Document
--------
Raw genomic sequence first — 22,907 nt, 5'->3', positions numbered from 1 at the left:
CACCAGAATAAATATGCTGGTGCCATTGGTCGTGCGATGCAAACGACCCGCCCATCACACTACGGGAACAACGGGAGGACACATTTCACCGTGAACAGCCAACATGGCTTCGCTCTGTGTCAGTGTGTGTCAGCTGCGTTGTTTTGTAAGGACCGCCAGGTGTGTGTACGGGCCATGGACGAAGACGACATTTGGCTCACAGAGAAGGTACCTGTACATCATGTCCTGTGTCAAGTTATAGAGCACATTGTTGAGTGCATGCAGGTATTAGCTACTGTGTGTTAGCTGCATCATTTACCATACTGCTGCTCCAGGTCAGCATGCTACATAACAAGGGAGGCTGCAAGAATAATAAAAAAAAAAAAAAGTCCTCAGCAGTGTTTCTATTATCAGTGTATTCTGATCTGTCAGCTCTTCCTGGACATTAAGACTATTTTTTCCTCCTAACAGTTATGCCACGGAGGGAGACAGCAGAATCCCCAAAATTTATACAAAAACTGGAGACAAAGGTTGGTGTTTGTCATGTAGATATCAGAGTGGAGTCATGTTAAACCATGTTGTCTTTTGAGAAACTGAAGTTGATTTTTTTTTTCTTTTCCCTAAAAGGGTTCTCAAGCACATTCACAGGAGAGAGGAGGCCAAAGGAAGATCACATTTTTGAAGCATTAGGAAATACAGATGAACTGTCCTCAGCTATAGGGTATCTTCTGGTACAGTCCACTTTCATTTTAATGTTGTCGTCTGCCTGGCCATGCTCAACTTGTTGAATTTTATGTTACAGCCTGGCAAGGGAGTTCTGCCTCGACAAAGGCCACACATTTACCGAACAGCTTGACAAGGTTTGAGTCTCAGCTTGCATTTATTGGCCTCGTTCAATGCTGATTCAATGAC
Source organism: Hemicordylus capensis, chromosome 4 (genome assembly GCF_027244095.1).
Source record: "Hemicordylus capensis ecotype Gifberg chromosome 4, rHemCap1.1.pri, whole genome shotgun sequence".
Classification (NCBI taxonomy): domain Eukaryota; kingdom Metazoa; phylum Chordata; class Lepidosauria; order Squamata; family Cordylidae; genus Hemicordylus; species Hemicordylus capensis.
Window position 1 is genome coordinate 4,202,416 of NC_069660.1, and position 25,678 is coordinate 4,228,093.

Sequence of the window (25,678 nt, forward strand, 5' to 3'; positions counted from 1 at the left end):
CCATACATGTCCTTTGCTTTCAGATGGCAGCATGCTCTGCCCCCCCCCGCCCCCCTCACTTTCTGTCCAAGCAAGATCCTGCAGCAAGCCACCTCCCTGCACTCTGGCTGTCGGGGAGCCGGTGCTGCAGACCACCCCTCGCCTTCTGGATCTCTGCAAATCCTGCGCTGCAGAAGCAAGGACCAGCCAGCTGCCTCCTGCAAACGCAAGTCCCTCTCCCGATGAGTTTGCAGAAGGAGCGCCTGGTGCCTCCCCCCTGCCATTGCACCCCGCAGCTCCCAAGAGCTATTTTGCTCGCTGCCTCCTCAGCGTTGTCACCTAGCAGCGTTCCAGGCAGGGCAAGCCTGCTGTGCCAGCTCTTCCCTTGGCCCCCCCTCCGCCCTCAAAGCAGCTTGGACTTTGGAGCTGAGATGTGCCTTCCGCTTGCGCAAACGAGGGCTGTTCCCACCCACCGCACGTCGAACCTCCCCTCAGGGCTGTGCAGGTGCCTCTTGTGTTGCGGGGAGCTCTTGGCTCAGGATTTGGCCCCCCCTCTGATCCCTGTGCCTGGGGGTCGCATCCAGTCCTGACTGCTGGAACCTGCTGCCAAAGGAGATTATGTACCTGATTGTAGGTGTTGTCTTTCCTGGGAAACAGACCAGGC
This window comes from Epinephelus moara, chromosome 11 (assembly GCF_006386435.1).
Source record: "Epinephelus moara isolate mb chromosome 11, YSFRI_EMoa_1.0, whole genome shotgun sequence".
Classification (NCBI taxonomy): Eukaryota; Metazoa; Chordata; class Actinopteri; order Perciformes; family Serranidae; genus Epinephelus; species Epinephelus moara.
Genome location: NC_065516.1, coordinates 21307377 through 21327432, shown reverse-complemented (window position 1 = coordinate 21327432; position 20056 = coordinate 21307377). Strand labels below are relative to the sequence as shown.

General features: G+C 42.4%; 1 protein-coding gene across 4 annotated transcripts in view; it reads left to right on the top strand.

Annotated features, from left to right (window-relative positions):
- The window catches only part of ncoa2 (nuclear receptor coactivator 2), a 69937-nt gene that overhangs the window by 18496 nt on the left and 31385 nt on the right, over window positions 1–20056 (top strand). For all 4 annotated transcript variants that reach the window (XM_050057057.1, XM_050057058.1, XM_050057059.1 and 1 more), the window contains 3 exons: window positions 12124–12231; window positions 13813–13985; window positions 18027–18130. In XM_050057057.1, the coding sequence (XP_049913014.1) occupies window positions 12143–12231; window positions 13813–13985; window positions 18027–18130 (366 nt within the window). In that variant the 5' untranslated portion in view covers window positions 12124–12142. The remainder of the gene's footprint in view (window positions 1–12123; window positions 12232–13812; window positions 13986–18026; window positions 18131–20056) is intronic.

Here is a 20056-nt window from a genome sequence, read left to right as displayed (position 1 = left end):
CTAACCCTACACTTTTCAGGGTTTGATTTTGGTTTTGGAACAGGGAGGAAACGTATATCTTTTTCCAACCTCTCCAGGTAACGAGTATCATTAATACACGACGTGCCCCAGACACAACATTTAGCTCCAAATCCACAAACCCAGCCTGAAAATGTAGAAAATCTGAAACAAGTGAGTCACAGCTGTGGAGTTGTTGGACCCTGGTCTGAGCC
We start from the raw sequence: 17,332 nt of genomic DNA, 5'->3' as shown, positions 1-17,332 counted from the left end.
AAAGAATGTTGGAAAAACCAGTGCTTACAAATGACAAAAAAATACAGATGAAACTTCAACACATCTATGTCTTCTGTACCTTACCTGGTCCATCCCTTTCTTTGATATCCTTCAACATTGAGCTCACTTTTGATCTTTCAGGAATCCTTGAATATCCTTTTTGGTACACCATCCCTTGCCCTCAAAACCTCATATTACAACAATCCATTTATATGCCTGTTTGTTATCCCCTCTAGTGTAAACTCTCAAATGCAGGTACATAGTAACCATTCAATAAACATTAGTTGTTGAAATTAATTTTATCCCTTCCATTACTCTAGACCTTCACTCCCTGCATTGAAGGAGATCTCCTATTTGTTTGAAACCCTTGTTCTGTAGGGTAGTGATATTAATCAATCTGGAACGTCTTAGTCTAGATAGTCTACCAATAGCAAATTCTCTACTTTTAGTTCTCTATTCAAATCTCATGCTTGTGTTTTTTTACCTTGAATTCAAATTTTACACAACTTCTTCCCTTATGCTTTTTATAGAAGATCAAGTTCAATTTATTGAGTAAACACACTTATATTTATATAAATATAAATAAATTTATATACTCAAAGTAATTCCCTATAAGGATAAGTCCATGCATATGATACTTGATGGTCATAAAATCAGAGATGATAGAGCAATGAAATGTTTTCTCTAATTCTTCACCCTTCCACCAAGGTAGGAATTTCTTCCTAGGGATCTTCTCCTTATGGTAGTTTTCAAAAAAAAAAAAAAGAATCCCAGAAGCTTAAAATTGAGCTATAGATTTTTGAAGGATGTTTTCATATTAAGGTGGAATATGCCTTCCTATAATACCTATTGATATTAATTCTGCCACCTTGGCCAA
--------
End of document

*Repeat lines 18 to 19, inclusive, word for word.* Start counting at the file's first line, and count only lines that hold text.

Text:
We start from the raw sequence: 17,332 nt of genomic DNA, 5'->3' as shown, positions 1-17,332 counted from the left end.
AAAGAATGTTGGAAAAACCAGTGCTTACAAATGACAAAAAAATACAGATGAAACTTCAACACATCTATGTCTTCTGTACCTTACCTGGTCCATCCCTTTCTTTGATATCCTTCAACATTGAGCTCACTTTTGATCTTTCAGGAATCCTTGAATATCCTTTTTGGTACACCATCCCTTGCCCTCAAAACCTCATATTACAACAATCCATTTATATGCCTGTTTGTTATCCCCTCTAGTGTAAACTCTCAAATGCAGGTACATAGTAACCATTCAATAAACATTAGTTGTTGAAATTAATTTTATCCCTTCCATTACTCTAGACCTTCACTCCCTGCATTGAAGGAGATCTCCTATTTGTTTGAAACCCTTGTTCTGTAGGGTAGTGATATTAATCAATCTGGAACGTCTTAGTCTAGATAGTCTACCAATAGCAAATTCTCTACTTTTAGTTCTCTATTCAAATCTCATGCTTGTGTTTTTTTACCTTGAATTCAAATTTTACACAACTTCTTCCCTTATGCTTTTTATAGAAGATCAAGTTCAATTTATTGAGTAAACACACTTATATTTATATAAATATAAATAAATTTATATACTCAAAGTAATTCCCTATAAGGATAAGTCCATGCATATGATACTTGATGGTCATAAAATCAGAGATGATAGAGCAATGAAATGTTTTCTCTAATTCTTCACCCTTCCACCAAGGTAGGAATTTCTTCCTAGGGATCTTCTCCTTATGGTAGTTTTCAAAAAAAAAAAAAAGAATCCCAGAAGCTTAAAATTGAGCTATAGATTTTTGAAGGATGTTTTCATATTAAGGTGGAATATGCCTTCCTATAATACCTATTGATATTAATTCTGCCACCTTGGCCAA